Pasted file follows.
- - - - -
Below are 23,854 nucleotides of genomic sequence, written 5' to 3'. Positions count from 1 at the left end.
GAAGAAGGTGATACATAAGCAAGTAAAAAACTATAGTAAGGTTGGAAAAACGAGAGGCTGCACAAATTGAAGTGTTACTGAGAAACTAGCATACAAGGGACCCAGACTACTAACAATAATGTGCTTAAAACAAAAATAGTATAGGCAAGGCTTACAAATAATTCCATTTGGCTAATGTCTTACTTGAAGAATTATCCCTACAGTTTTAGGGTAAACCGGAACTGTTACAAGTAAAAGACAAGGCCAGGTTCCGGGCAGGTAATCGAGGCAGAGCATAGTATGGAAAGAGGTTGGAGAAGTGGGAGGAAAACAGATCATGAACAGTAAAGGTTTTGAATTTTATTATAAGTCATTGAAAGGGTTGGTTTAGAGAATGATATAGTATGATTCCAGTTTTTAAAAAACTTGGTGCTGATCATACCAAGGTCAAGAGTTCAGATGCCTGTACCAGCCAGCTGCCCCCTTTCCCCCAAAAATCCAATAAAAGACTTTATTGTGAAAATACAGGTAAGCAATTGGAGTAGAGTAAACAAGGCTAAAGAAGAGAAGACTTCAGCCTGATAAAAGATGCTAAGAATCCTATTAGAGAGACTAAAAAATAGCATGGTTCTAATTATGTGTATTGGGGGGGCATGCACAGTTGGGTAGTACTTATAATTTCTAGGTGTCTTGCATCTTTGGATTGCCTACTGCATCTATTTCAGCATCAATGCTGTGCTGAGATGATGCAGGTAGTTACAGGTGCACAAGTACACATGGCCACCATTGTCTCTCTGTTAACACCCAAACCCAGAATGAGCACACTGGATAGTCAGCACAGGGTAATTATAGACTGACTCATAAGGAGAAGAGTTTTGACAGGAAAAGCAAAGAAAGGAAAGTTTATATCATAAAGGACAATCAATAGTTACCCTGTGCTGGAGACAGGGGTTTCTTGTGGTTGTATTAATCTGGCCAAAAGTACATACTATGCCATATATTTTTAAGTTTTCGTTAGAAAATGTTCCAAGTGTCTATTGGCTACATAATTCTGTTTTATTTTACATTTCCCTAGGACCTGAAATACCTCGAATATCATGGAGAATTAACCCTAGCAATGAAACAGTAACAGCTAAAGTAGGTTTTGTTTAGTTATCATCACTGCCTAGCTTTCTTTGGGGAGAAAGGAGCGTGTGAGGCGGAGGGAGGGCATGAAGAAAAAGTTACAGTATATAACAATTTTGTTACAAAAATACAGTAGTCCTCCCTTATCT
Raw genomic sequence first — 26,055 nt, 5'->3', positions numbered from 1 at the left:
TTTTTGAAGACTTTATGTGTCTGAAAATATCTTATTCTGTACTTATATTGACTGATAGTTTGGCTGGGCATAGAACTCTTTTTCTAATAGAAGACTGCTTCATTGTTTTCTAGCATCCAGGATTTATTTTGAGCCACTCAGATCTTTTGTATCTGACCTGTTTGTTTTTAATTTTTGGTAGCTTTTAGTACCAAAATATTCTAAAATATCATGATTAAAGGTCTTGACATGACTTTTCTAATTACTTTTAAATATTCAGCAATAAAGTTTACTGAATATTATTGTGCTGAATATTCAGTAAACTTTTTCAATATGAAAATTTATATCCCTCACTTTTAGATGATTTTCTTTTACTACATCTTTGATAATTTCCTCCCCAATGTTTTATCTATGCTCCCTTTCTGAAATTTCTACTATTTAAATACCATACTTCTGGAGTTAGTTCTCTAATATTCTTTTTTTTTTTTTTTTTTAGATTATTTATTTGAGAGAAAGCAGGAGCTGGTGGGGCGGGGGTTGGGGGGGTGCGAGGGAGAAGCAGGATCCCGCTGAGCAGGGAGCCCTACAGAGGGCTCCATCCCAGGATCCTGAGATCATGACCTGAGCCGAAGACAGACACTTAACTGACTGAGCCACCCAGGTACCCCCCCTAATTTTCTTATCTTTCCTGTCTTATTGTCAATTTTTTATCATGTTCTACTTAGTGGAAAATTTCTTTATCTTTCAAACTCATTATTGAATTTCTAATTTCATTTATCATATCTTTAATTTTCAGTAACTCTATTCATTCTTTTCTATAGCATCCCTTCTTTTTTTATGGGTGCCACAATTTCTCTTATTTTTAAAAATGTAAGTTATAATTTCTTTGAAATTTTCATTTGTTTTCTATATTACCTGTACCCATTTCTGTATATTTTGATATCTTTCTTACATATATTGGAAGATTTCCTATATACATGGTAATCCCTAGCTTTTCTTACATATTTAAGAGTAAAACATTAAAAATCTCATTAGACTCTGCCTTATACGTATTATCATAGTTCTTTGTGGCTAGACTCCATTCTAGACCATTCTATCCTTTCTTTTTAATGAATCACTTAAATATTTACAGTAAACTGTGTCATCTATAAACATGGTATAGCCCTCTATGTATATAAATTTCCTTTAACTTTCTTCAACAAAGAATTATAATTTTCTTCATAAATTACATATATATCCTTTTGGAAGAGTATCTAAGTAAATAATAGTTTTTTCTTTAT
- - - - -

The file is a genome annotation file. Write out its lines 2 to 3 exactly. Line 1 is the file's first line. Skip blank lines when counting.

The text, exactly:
GAAGAAGGTGATACATAAGCAAGTAAAAAACTATAGTAAGGTTGGAAAAACGAGAGGCTGCACAAATTGAAGTGTTACTGAGAAACTAGCATACAAGGGACCCAGACTACTAACAATAATGTGCTTAAAACAAAAATAGTATAGGCAAGGCTTACAAATAATTCCATTTGGCTAATGTCTTACTTGAAGAATTATCCCTACAGTTTTAGGGTAAACCGGAACTGTTACAAGTAAAAGACAAGGCCAGGTTCCGGGCAGGTAATCGAGGCAGAGCATAGTATGGAAAGAGGTTGGAGAAGTGGGAGGAAAACAGATCATGAACAGTAAAGGTTTTGAATTTTATTATAAGTCATTGAAAGGGTTGGTTTAGAGAATGATATAGTATGATTCCAGTTTTTAAAAAACTTGGTGCTGATCATACCAAGGTCAAGAGTTCAGATGCCTGTACCAGCCAGCTGCCCCCTTTCCCCCAAAAATCCAATAAAAGACTTTATTGTGAAAATACAGGTAAGCAATTGGAGTAGAGTAAACAAGGCTAAAGAAGAGAAGACTTCAGCCTGATAAAAGATGCTAAGAATCCTATTAGAGAGACTAAAAAATAGCATGGTTCTAATTATGTGTATTGGGGGGGCATGCACAGTTGGGTAGTACTTATAATTTCTAGGTGTCTTGCATCTTTGGATTGCCTACTGCATCTATTTCAGCATCAATGCTGTGCTGAGATGATGCAGGTAGTTACAGGTGCACAAGTACACATGGCCACCATTGTCTCTCTGTTAACACCCAAACCCAGAATGAGCACACTGGATAGTCAGCACAGGGTAATTATAGACTGACTCATAAGGAGAAGAGTTTTGACAGGAAAAGCAAAGAAAGGAAAGTTTATATCATAAAGGACAATCAATAGTTACCCTGTGCTGGAGACAGGGGTTTCTTGTGGTTGTATTAATCTGGCCAAAAGTACATACTATGCCATATATTTTTAAGTTTTCGTTAGAAAATGTTCCAAGTGTCTATTGGCTACATAATTCTGTTTTATTTTACATTTCCCTAGGACCTGAAATACCTCGAATATCATGGAGAATTAACCCTAGCAATGAAACAGTAACAGCTAAAGTAGGTTTTGTTTAGTTATCATCACTGCCTAGCTTTCTTTGGGGAGAAAGGAGCGTGTGAGGCGGAGGGAGGGCATGAAGAAAAAGTTACAGTATATAACAATTTTGTTACAAAAATACAGTAGTCCTCCCTTATCT
Raw genomic sequence first — 26,055 nt, 5'->3', positions numbered from 1 at the left: